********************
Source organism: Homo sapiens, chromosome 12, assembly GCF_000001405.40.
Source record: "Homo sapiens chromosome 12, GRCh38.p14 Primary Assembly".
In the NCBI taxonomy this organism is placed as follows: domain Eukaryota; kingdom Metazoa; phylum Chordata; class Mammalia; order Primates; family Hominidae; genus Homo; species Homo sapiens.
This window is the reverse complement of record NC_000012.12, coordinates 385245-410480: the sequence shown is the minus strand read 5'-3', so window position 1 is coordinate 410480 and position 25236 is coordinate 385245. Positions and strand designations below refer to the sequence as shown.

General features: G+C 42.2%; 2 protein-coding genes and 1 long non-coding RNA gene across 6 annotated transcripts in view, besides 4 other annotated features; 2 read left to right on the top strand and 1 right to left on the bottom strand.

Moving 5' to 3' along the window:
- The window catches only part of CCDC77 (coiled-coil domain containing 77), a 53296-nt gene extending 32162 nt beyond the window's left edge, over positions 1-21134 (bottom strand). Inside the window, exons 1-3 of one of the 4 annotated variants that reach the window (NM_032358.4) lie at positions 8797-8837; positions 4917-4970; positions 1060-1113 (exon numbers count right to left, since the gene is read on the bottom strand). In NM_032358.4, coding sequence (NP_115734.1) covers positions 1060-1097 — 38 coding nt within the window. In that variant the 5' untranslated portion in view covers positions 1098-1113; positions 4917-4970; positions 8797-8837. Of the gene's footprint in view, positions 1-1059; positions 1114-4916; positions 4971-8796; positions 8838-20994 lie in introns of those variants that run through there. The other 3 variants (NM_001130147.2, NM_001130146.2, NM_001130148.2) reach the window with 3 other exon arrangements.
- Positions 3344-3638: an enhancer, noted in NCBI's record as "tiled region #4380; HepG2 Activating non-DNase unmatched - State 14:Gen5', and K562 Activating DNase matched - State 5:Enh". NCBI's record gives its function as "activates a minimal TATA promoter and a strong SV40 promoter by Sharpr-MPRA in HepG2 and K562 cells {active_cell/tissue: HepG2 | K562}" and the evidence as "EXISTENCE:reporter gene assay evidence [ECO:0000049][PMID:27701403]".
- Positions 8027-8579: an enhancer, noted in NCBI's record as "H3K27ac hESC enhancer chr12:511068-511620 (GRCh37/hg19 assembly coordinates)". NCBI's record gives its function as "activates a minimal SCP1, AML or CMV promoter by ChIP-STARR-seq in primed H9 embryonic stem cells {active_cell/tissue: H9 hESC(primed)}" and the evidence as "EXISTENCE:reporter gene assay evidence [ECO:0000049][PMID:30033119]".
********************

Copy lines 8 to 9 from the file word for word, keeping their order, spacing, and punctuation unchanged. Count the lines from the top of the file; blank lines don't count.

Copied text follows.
- Positions 3344-3638: an enhancer, noted in NCBI's record as "tiled region #4380; HepG2 Activating non-DNase unmatched - State 14:Gen5', and K562 Activating DNase matched - State 5:Enh". NCBI's record gives its function as "activates a minimal TATA promoter and a strong SV40 promoter by Sharpr-MPRA in HepG2 and K562 cells {active_cell/tissue: HepG2 | K562}" and the evidence as "EXISTENCE:reporter gene assay evidence [ECO:0000049][PMID:27701403]".
- Positions 8027-8579: an enhancer, noted in NCBI's record as "H3K27ac hESC enhancer chr12:511068-511620 (GRCh37/hg19 assembly coordinates)". NCBI's record gives its function as "activates a minimal SCP1, AML or CMV promoter by ChIP-STARR-seq in primed H9 embryonic stem cells {active_cell/tissue: H9 hESC(primed)}" and the evidence as "EXISTENCE:reporter gene assay evidence [ECO:0000049][PMID:30033119]".